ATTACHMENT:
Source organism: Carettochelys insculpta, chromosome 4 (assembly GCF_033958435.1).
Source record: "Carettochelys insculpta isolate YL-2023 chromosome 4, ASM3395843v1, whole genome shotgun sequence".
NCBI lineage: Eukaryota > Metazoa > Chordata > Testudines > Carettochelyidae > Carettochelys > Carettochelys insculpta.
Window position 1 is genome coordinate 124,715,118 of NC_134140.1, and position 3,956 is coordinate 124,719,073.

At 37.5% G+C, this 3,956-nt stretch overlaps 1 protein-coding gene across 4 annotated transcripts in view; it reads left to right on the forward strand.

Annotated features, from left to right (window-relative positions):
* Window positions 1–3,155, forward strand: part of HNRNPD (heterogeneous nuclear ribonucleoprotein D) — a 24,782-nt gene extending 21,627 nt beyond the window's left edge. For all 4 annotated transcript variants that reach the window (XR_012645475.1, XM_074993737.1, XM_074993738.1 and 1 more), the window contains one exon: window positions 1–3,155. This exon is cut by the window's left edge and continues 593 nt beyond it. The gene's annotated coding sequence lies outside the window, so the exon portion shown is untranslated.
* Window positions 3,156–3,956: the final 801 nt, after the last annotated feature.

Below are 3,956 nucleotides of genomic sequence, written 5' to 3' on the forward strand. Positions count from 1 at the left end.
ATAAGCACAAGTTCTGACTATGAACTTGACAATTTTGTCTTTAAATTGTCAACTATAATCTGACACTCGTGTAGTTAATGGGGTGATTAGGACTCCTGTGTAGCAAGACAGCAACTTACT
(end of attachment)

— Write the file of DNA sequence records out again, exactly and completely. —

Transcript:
Source organism: Carettochelys insculpta, chromosome 4 (assembly GCF_033958435.1).
Source record: "Carettochelys insculpta isolate YL-2023 chromosome 4, ASM3395843v1, whole genome shotgun sequence".
NCBI lineage: Eukaryota > Metazoa > Chordata > Testudines > Carettochelyidae > Carettochelys > Carettochelys insculpta.
Window position 1 is genome coordinate 124,715,118 of NC_134140.1, and position 3,956 is coordinate 124,719,073.

At 37.5% G+C, this 3,956-nt stretch overlaps 1 protein-coding gene across 4 annotated transcripts in view; it reads left to right on the forward strand.

Annotated features, from left to right (window-relative positions):
* Window positions 1–3,155, forward strand: part of HNRNPD (heterogeneous nuclear ribonucleoprotein D) — a 24,782-nt gene extending 21,627 nt beyond the window's left edge. For all 4 annotated transcript variants that reach the window (XR_012645475.1, XM_074993737.1, XM_074993738.1 and 1 more), the window contains one exon: window positions 1–3,155. This exon is cut by the window's left edge and continues 593 nt beyond it. The gene's annotated coding sequence lies outside the window, so the exon portion shown is untranslated.
* Window positions 3,156–3,956: the final 801 nt, after the last annotated feature.

Below are 3,956 nucleotides of genomic sequence, written 5' to 3' on the forward strand. Positions count from 1 at the left end.
ATAAGCACAAGTTCTGACTATGAACTTGACAATTTTGTCTTTAAATTGTCAACTATAATCTGACACTCGTGTAGTTAATGGGGTGATTAGGACTCCTGTGTAGCAAGACAGCAACTTACT